ASN's Mission

ASN leads the fight to prevent, treat, and cure kidney diseases throughout the world by educating health professionals and scientists, advancing research and innovation, communicating new knowledge, and advocating for the highest quality care for patients.

learn more

Contact ASN

1401 H St, NW, Ste 900, Washington, DC 20005


The Latest on Twitter

Kidney Week

Abstract: FR-PO951

Protective Effect of Hydroxychloroquine on Cultured Mouse Podocytes Expressing the HIV Accessory Protein Vpr

Session Information

Category: Glomerular Diseases

  • 1204 Podocyte Biology


  • Kajiyama, Hiroshi, Saitama Medical University, Iruma, Saitama, Japan
  • Kopp, Jeffrey B., NIDDK, NIH, Bethesda, Maryland, United States
  • Mimura, Toshihide, Saitama Medical University, Iruma, Saitama, Japan

Studies in HIV-transgenic mice have implicated the HIV accessory protein R (Vpr) in podocyte injury, culminating in HIV-associated nephropathy. Clinical studies indicate that hydroxychloroquine reduces kidney damage in lupus. In this study, we tested protective effects of hydroxychloroquine on cultured mouse podocytes expressing Vpr.


Stably-transfected mouse podocytes bearing three transgenes, expressing Vpr (thermosensitive SV40 T antigen, podocin-promoter-rtTA and tet-responsive element-Vpr) or control AI podocytes expressing two transgenes (thermosensitive SV40 T and podocin-promoter-rtTA) were grown at 33°C and differentiated at 37°C. Differentiated podocytes were plated on day 1, hydroxychloroquine at concentrations ranging from 0.63 to 80 μg/mL was added to podocyte cultures on day 3, and 1 μg/mL doxycycline (DOX) was added day 4). Cell death was observed by phase-contrast microscopy on day 6 and 9, and total cell number and dead cell number were counted in each condition to obtain the percentage of dead cells.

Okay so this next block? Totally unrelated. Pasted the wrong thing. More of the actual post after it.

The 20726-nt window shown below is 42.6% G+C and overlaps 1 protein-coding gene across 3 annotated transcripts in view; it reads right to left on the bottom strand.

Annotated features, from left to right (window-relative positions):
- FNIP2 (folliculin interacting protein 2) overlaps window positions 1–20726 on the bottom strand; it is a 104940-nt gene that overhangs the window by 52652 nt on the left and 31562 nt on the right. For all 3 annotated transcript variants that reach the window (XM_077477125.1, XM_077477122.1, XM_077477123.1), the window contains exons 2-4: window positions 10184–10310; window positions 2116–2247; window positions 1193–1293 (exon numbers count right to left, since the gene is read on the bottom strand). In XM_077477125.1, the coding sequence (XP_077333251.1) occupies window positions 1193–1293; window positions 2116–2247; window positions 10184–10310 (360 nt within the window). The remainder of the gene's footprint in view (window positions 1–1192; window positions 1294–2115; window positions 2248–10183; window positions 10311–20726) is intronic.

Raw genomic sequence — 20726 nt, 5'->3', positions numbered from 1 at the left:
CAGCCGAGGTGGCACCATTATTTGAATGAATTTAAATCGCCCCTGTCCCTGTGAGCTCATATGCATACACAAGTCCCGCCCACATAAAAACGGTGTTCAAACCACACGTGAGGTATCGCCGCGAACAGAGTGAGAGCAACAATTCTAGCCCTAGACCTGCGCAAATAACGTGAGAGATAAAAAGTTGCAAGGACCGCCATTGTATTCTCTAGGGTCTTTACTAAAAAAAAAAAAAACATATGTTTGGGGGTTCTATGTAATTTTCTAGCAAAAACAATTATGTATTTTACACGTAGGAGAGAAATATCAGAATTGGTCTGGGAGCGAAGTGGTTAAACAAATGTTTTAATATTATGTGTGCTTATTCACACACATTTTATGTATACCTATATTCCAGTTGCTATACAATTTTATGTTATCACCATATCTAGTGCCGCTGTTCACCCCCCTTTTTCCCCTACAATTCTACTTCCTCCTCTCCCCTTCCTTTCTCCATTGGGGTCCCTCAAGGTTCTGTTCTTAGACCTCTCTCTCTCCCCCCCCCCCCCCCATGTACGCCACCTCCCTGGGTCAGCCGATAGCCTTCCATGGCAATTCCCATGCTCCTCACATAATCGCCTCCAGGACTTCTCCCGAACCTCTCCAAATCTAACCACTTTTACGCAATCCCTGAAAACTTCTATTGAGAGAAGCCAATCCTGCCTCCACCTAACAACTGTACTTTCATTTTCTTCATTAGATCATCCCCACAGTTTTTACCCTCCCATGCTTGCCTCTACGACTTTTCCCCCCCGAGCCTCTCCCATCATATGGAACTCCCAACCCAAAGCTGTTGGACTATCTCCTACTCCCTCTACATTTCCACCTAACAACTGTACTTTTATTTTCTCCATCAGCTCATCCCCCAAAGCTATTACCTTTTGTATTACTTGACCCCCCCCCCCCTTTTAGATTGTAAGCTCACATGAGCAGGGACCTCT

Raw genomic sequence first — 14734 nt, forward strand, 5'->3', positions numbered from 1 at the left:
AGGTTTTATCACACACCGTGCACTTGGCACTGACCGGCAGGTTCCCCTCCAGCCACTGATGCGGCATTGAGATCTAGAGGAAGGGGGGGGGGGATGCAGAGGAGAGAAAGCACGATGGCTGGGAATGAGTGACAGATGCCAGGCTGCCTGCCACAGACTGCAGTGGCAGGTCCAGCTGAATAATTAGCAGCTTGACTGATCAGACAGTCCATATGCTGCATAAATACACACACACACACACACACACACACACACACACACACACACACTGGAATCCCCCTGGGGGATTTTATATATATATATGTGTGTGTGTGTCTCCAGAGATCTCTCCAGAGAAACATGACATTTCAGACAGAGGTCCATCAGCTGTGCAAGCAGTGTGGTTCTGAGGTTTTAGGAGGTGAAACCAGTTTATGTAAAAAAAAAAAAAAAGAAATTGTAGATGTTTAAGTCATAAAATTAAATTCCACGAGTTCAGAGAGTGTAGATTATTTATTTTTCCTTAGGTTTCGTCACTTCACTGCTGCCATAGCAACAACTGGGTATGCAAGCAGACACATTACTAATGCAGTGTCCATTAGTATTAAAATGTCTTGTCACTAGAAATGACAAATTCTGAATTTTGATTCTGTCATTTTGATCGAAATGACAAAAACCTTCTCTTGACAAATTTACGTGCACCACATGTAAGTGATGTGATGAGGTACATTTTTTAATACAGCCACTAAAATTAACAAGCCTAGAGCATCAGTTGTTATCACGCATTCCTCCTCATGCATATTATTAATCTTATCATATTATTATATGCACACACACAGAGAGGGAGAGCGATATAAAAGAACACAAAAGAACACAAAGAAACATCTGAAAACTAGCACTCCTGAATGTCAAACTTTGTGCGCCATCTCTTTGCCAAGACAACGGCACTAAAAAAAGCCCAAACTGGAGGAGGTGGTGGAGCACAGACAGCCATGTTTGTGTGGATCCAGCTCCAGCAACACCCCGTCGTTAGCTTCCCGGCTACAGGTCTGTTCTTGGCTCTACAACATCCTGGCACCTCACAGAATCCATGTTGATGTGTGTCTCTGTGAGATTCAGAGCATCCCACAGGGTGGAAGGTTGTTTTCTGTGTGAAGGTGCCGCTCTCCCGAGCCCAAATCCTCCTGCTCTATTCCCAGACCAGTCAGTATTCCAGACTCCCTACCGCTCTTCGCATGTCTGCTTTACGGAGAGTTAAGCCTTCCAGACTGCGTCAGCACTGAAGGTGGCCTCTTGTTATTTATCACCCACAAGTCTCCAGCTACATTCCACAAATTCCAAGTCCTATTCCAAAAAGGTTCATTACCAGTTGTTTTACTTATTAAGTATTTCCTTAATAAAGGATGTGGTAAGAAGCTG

AI control and Vpr-expressing podocytes tolerated hydroxychloroquine concentrations of 10 μg/mL of hydroxychloroquine or less but died at higher concentrations. Vpr podocytes died 48 h after 1 μg/mL DOX was added, likely due to induced expression of Vpr. DOX-treated Vpr podocytes were protected from cell death with 24 h pretreatment of 0.63, 1.25, 2.5, 5 and 10 μg/mL hydroxychloroquine (H), in a dose-dependent manner (H0: 30.2%, H0.63: 25.0%, H1.25: 20.8%, H2.5: 4.3%, H5: 0%, H10: 0%). DOX-untreated Vpr podocytes without hydroxychloroquine also underwent cell death on day 9 of 37°C culture due to leaky expression of Vpr, which was partly inhibited by 5 and 10 μg/mL of hydroxychloroquine pretreatment (H0: 56.3%, H5: 32.0%, H10: 2.6%).


In cultured mouse podocytes expressing Vpr, hydroxychloroquine showed protective effects at up to 10 μg/mL. Hydroxychloroquine has diverse effects on mammalian cells, including increasing lysosomal pH, which in turn alters protein processing such as glycosylation. Hydroxychloroquine also alters Toll-like receptor signaling. The effects of hydroxychloroquine on Vpr-induced podocyte injury deserve further study.